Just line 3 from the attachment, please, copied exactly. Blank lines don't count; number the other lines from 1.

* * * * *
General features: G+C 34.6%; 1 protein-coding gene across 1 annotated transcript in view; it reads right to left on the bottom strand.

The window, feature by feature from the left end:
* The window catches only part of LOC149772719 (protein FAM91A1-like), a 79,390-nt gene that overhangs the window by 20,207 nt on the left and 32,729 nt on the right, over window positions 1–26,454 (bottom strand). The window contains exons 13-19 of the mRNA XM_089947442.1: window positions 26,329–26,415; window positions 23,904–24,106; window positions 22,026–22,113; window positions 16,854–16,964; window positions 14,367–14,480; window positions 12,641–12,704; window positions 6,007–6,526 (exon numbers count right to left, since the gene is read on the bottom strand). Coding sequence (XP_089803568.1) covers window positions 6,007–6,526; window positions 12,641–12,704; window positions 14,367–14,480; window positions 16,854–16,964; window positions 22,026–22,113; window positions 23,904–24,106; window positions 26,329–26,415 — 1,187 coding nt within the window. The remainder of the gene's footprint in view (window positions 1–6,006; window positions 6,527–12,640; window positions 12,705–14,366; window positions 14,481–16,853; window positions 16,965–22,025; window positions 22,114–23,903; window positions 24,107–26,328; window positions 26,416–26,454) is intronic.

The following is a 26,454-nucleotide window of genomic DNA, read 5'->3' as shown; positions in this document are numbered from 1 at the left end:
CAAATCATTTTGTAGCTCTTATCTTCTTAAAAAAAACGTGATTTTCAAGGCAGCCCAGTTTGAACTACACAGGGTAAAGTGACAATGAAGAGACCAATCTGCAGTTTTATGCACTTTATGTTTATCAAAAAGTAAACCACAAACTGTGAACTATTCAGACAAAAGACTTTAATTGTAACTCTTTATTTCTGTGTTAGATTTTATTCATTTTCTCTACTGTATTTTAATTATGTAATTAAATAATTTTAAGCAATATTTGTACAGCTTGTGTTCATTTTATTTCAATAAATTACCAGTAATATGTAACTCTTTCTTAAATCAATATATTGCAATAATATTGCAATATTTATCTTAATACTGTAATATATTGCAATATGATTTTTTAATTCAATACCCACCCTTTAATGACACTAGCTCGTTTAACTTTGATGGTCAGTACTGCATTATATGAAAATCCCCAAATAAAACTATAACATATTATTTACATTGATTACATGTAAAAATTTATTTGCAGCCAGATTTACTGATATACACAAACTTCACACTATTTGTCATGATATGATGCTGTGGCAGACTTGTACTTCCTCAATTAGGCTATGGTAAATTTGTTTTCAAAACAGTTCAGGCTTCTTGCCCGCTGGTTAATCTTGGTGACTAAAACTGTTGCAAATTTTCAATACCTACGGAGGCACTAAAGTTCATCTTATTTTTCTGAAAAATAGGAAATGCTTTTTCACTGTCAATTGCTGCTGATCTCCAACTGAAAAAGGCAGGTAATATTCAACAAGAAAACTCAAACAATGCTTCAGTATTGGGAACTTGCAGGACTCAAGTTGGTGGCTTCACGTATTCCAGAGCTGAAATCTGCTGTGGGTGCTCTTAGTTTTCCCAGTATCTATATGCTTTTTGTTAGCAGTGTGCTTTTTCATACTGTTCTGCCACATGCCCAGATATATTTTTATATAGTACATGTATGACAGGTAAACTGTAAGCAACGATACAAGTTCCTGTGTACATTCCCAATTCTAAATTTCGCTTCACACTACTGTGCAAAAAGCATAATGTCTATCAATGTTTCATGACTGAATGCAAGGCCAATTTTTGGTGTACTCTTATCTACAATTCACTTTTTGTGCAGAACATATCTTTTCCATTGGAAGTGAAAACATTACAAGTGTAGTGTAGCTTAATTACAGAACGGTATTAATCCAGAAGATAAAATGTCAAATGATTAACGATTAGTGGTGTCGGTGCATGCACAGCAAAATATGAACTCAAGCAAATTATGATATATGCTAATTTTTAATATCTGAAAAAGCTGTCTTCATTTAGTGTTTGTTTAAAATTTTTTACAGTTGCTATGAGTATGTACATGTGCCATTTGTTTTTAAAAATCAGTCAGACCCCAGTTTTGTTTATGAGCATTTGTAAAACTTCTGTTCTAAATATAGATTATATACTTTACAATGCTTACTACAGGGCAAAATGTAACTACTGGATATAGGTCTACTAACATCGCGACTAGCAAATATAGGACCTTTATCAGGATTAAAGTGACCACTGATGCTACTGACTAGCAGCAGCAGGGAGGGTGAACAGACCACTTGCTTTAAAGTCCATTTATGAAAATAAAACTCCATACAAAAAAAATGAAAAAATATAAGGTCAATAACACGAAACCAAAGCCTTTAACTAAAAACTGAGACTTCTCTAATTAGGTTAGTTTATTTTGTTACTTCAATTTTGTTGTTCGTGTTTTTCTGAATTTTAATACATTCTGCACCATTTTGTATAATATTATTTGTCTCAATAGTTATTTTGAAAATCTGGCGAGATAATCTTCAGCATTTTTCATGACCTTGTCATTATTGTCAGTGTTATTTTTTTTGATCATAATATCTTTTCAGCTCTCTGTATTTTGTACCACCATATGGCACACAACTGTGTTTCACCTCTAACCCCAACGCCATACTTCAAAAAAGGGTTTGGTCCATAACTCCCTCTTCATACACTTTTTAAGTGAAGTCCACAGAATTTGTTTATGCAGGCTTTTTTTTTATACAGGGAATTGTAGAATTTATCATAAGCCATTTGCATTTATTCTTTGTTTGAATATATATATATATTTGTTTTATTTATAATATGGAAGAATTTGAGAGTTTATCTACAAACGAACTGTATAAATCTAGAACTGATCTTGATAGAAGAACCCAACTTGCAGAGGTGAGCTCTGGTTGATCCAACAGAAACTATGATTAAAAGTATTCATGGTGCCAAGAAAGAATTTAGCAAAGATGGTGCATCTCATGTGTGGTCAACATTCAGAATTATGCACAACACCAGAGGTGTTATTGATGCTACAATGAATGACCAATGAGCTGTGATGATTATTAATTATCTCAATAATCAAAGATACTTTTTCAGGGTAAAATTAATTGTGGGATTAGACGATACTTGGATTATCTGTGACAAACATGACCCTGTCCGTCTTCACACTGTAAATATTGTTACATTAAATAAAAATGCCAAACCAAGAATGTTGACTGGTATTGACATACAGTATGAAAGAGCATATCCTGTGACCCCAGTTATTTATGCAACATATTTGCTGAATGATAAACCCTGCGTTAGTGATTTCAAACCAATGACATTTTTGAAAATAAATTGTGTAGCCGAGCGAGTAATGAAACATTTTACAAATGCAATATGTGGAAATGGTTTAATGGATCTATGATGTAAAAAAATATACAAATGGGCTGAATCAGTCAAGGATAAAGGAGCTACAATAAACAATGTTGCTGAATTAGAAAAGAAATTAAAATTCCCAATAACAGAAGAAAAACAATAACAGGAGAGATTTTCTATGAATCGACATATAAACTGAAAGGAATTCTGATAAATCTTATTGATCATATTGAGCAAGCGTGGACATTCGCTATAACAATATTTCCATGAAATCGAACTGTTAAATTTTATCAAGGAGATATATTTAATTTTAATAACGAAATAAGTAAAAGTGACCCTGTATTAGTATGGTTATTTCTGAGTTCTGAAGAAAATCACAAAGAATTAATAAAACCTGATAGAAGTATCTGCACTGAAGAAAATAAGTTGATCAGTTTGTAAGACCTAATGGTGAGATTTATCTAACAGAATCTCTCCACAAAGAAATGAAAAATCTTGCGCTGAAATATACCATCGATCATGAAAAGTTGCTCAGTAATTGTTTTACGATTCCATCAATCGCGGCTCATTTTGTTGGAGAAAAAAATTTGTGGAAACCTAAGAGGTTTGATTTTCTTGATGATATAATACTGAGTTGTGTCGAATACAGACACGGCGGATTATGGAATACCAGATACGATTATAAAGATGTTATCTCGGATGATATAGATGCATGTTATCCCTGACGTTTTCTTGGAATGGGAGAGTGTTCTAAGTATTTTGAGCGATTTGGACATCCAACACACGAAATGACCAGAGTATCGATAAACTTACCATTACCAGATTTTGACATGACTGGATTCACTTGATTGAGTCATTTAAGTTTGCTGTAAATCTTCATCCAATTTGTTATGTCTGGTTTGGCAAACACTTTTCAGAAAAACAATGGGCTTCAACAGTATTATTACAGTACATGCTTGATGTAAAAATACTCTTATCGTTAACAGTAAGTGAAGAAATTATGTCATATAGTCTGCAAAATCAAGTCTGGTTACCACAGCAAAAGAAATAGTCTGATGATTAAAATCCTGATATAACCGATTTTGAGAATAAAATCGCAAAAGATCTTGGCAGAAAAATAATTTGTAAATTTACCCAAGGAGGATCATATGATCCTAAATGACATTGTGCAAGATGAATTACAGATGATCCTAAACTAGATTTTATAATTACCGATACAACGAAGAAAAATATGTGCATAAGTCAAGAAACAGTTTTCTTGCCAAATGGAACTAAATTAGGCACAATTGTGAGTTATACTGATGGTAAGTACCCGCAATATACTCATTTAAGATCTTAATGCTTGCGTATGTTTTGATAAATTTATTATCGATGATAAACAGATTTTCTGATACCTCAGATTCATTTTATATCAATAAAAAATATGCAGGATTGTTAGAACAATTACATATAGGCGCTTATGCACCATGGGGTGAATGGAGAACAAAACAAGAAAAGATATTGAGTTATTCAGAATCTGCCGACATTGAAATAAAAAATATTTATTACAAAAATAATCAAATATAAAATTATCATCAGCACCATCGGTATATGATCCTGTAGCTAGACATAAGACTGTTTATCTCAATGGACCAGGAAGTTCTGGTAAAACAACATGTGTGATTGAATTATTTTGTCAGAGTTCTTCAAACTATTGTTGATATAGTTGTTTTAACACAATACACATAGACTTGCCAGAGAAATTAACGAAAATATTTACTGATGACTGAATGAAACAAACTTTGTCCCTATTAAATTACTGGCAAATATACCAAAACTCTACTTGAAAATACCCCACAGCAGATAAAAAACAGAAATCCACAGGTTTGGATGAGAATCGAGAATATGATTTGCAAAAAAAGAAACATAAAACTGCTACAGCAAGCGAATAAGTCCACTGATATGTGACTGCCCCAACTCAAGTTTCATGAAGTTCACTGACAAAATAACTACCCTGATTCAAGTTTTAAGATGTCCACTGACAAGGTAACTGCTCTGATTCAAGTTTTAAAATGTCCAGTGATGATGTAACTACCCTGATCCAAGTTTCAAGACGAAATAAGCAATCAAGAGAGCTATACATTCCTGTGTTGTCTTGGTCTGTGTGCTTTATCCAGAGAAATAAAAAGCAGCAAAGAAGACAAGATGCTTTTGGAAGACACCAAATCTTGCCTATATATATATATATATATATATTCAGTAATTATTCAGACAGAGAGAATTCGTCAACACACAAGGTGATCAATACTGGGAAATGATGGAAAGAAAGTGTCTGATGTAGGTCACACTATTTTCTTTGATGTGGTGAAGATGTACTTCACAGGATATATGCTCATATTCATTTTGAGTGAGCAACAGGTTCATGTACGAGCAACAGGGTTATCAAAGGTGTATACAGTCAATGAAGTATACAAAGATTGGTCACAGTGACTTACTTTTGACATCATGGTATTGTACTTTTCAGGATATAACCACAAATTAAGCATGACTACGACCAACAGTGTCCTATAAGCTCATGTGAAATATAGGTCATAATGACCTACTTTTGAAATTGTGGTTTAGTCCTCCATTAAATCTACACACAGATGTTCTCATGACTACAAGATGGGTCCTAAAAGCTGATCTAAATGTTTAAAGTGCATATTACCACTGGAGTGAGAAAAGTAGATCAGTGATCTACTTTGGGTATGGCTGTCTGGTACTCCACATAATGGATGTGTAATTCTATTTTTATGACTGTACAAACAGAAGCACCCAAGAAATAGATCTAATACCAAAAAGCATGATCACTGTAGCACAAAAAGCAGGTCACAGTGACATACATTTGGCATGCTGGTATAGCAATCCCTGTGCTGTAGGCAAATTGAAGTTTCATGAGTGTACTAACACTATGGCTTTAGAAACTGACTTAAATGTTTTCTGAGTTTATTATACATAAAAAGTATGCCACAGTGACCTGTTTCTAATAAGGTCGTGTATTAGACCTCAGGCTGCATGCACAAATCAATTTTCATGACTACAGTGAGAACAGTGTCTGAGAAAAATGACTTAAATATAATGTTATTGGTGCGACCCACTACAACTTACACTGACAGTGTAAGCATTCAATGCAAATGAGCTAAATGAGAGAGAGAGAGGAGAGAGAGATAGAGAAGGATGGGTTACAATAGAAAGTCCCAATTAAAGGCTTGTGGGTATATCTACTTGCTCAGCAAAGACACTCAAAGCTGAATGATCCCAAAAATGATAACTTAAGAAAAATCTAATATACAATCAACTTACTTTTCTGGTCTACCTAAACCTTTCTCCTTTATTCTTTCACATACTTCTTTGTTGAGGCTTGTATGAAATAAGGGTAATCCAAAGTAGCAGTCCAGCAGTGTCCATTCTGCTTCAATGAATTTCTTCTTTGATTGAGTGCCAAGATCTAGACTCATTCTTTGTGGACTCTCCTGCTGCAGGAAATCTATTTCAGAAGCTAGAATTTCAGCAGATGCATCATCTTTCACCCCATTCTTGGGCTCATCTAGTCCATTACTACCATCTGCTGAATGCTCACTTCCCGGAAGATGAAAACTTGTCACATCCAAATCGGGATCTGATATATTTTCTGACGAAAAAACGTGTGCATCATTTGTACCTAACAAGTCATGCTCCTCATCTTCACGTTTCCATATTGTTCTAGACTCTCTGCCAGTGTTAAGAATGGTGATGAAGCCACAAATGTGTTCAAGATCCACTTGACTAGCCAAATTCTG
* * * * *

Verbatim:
* The window catches only part of LOC149772719 (protein FAM91A1-like), a 79,390-nt gene that overhangs the window by 20,207 nt on the left and 32,729 nt on the right, over window positions 1–26,454 (bottom strand). The window contains exons 13-19 of the mRNA XM_089947442.1: window positions 26,329–26,415; window positions 23,904–24,106; window positions 22,026–22,113; window positions 16,854–16,964; window positions 14,367–14,480; window positions 12,641–12,704; window positions 6,007–6,526 (exon numbers count right to left, since the gene is read on the bottom strand). Coding sequence (XP_089803568.1) covers window positions 6,007–6,526; window positions 12,641–12,704; window positions 14,367–14,480; window positions 16,854–16,964; window positions 22,026–22,113; window positions 23,904–24,106; window positions 26,329–26,415 — 1,187 coding nt within the window. The remainder of the gene's footprint in view (window positions 1–6,006; window positions 6,527–12,640; window positions 12,705–14,366; window positions 14,481–16,853; window positions 16,965–22,025; window positions 22,114–23,903; window positions 24,107–26,328; window positions 26,416–26,454) is intronic.